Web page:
I know you can probably name a dozen foods that start with O, and I’m sure you’ve cooked with your fair share.
But have you ever tried Okonomiyaki? How about Oblea?
This list will have plenty of foods you’re familiar with, but I’ve thrown in some fun exotic options for those looking to expand their palate a little.
How many have you tried?
Oranges are a wonderful citrus fruit that don’t get enough love if you ask me.
Sure, lemons are great, but I much prefer the sweetness of this big and bright fruit.
They’re great when freshly juiced and will enhance a lot of dishes with just a squeeze.
I like to use oranges and chilies on my salmon for a lovely sticky and spicy finish.
But you can also use oranges in baking, and they go particularly well with dark chocolate!
2. Orange Juice
Having lived in the south of Spain for a few years, I can tell you that oranges prefer a hot climate.
That’s why pretty much every carton of OJ comes from Florida!
Depending on the type of orange used – blood, navel, Valencia, clementine, or tangerine – you might have something sweet, tangy, or even slightly bitter.
Omelets are fried egg dishes you usually see served for breakfast.
They are made by beating eggs in a bowl before adding them to a hot pan with butter or oil.
In most cases, you will see vegetables, meats, and cheese placed in the middle, and the omelet is folded in half for serving.
Due to the stone inside, olives are actually classed as a fruit.
They’re not sweet, even though they’re closely related to mangoes, peaches, and cherries.
Not only will olives add wonderful flavor to a dish, but they’re also loaded with vitamin E and other antioxidants.
Olives are usually seen in one of three colors: black, green, or purple. The truth is, the color is just to show how ripe they are.
They all start out green and will deepen in color as they ripen.
5. Olive Oil
As the name might suggest, olive oil is made by collecting and pressing olives.
The oil is released and extracted for a flavorful cooking oil with many health benefits.
Since it has a lower smoke point than regular cooking oil, it’s best used for light frying and salad dressings.
6. Olive Oil Cake
Many cakes use oil in place of butter for moisture, and when using olive oil, you can easily swap it out on a 1:1 basis.
However, you need to know that although you will be cutting down on saturated fats, using olive oil over a neutral oil will affect the flavor of the crumb.
In many cases, it will add a lemon-almond note to the cake, which is why these recipes usually add in lemon zest or almond extract.
Made from ground, flattened, or rolled oats, you will usually see oatmeal served for breakfast.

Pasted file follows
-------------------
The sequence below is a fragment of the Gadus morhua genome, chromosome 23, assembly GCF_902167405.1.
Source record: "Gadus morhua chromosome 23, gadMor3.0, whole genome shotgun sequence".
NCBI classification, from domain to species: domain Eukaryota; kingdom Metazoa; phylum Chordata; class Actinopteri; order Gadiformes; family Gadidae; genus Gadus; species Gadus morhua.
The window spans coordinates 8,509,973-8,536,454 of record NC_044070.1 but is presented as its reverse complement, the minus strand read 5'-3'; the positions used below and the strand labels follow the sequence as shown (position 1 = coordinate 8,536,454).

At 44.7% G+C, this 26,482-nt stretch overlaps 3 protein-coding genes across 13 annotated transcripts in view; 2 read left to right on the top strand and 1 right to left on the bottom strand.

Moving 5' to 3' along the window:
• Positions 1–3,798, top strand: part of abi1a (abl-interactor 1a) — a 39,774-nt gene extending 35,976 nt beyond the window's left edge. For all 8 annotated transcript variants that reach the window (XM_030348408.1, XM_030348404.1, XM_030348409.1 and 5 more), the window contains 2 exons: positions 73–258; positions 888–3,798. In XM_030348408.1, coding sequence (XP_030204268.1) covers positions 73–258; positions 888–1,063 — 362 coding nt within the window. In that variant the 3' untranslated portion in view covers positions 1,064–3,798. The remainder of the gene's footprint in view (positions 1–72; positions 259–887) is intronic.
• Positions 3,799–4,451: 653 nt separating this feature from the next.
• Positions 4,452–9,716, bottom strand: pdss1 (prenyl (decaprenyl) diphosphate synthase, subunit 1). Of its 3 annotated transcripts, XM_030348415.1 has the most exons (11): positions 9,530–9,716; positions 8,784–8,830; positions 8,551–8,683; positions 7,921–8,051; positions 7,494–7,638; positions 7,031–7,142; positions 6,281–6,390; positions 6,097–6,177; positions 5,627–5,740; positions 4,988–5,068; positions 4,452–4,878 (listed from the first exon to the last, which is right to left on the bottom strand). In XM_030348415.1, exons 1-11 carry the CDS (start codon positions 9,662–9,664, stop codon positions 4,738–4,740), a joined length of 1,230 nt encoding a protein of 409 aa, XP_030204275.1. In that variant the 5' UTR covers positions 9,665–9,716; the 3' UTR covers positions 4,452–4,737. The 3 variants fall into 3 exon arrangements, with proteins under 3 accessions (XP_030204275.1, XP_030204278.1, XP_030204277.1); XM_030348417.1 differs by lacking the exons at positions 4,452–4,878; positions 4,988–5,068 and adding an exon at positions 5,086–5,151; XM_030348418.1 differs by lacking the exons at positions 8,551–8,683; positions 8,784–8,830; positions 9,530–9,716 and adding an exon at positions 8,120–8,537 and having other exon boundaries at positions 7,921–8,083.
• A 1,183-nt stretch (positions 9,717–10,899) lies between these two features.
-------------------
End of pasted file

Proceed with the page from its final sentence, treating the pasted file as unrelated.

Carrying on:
But the oats you choose will significantly affect the outcome.
Steel-cut oats will take longer to cook (15-20 minutes)and usually need to be soaked before for a softer texture, where rolled oats will be ready to go in minutes.
It is healthier to opt for unsweetened rolled oats and add ingredients to bulk it out, such as honey, brown sugar, or chopped nuts.
Who hasn’t accidentally eaten a whole pack of Oreos while binge-watching the newest show on Netflix? No, just me?
Oreos are a delicious combination of deep chocolate cookies with a light, sweet cream filling.
They come double-stuffed for those who can’t get enough, and even in various flavors.
They have brownie, chocolate-hazelnut, mint, golden, and birthday cake, to name a few. What’s your fave?
There are around 300 species of octopus out there, each with soft bodies and eight legs.
When it comes to eating them, depending on the size, you’ll need to remove the beak (who knew?), intestines, and ink sac.
Don’t worry; the butcher/fishmonger can do all that for you.
The trick to cooking octopus is to go low and slow to prevent it from turning rubbery.
Oysters are mollusks that live in saltwater and are typically harvested at low tide.
They have a very distinct buttery, salty, and sometimes sweet flavor. If they have a strong fish smell, they aren’t good.
Most people shy away from oysters due to their gooey appearance and cold, slimy texture.
If you’re looking to try them but want to avoid any unpleasantness, try this grilled oysters with chile butter recipe.
11. Orange Peppers
As with olives, peppers all start out green, changing color as they ripen.
The longer they stay on the vine, the deeper their color will become, and the more expensive they will cost.
Orange peppers have a much sweeter flavor than green peppers but still have the same lovely crunch.
Okra is a seed pod commonly used in Caribbean and Indian cuisines.
It’s full of white seeds that are very sticky, slimy, and not always pleasant.
It can be boiled, fried, or thrown into soups and stews for added nutrients.
But if the texture is an issue for you, this Cracker Barrel fried okra is perfect!
13. Oat Milk
Oat milk is a fantastic dairy-free milk alternative for vegans and people that are lactose intolerant.
You can make oat milk at home simply by blending oats with filtered water (and any sweeteners you like) and allowing it to strain.